The Waterbury investigation. In 1985, a panel of state judges authorized an investigation into possible corruption in Waterbury, Connecticut. See Conn.Gen.Stat. Sec. 54-47b(4) (1993). Pursuant to the panel's authorization, the chief court administrator appointed Connecticut Superior Court Judge Barry Schaller to serve as a one-person investigatory grand jury. The role of the investigatory grand jury was to find whether there was probable cause to believe that a crime had been committed. Id. Sec. 54-47g(a). Appellant Frank D'Amico, an investigator in the State's division of criminal justice, was assigned to assist in the investigation. Appellee Thomas R. Brown, a Waterbury police officer, was one of the subjects of the grand jury's investigation. On July 1987, the investigatory grand jury filed a report of its findings. Though this document has been sealed, all available evidence indicates (and D'Amico attests) that the investigatory grand jury found probable cause to believe that Brown committed perjury and fabricated evidence during the grand jury proceedings.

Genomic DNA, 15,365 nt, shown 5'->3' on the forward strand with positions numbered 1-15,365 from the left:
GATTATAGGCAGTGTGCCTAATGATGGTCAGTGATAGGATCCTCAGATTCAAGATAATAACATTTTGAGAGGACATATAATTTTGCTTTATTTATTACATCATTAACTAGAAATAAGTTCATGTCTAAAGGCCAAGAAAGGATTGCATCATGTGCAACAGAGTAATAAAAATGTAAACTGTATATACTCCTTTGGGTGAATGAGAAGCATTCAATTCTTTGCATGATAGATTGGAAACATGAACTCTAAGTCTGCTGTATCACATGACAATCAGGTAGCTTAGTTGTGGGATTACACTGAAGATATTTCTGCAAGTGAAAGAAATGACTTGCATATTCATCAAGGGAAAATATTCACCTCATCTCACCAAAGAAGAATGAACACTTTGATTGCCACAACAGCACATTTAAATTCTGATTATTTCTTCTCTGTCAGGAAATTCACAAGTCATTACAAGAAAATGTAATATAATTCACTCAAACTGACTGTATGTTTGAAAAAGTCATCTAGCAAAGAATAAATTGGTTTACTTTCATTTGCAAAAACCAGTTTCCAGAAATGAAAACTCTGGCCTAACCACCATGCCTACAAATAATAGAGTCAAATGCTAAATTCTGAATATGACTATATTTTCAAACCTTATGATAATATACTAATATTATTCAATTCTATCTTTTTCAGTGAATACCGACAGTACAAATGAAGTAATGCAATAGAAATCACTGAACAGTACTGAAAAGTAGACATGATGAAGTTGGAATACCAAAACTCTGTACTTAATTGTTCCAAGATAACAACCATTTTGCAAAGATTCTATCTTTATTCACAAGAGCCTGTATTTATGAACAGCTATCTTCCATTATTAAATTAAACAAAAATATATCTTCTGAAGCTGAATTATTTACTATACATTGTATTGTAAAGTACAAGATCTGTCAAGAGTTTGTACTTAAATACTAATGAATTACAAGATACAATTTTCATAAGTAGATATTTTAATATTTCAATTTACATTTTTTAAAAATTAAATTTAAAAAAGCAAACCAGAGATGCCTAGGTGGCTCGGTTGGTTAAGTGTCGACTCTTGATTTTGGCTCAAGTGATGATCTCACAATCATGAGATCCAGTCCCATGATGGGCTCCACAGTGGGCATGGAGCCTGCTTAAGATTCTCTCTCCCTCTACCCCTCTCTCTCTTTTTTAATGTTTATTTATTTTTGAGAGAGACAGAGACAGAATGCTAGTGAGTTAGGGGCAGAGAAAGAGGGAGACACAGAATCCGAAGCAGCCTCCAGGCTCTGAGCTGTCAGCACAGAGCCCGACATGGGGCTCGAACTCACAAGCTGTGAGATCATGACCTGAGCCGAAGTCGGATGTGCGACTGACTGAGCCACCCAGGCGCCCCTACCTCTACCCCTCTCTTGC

The charges against Brown. D'Amico then applied to Connecticut Superior Court Judge Paul Foti for a warrant to arrest Brown for perjury and fabrication of evidence stemming from Brown's testimony before the grand jury. In support of this application, D'Amico filed an affidavit setting forth the basis for his claim that there was probable cause. In the affidavit, D'Amico said that his statements were based on the testimony heard by, and the exhibits entered before, the investigatory grand jury. Assistant State's Attorney David Shepack had approved the warrant application and accompanying affidavit. Judge Foti found probable cause and issued the warrant, which was duly executed. The charges against Brown were dismissed in January 1989.